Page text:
A rising number of people across Tennessee and the nation are divorcing later on in life, suggesting that monogamy and long-term marriage is becoming less common. The number of people navigating divorce as older adults has also more than doubled since 1990, raising questions about why so many people are pulling the plug on their marriages after spending so much of their lives together.
According to Psychology Today, the overall divorce rate in America declined between 2000 and 2020. However, the number of “gray” divorces, or divorces involving older adults, rose sharply within this time. Why are more older adults making the decision to divorce so late in life?
They have tired of unsatisfying marriages
Studies show that the average married individual tolerates a loveless or sexless marriage for six years before making the decision to pull the plug on the union. Many older adults also tire of having their partners fail to meet their emotional needs for decades and think they may be able to find happiness with someone else while there is still time.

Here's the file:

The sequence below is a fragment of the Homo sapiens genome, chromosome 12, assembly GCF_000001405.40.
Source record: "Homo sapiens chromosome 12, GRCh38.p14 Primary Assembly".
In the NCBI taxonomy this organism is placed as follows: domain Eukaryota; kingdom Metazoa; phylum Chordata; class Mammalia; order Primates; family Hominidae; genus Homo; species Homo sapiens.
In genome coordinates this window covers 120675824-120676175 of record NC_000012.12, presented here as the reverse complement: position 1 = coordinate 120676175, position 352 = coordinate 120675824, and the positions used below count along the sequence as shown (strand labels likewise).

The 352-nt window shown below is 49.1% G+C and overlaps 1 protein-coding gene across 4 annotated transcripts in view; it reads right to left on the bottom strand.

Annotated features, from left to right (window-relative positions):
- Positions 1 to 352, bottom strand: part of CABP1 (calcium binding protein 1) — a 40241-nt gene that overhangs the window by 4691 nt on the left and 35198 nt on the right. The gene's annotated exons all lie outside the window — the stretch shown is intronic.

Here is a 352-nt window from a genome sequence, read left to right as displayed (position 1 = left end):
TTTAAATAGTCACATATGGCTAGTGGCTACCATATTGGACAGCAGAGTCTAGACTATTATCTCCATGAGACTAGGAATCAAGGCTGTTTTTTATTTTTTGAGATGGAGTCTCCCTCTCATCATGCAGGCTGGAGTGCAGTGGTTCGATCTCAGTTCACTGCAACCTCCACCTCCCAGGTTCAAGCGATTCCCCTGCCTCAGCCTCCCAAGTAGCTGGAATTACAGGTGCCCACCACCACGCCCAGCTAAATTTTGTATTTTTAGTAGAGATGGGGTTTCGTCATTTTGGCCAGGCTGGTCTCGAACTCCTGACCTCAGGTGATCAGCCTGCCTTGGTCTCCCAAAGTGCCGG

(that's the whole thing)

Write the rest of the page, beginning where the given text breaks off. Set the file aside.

They have experienced betrayal
Many older adults also decide to end their marriages after experiencing some type of betrayal from their partners. Sometimes, the betrayal may prove sexual in nature. In other instances, one party in a marriage might feel betrayed in an emotional sense because his or her partner neglects or denies that party’s needs, wants and wishes.
When married couples split later in life, their priorities are often different than when younger couples part ways. For example, older adults who divorce may feel especially concerned with setting aside enough for retirement.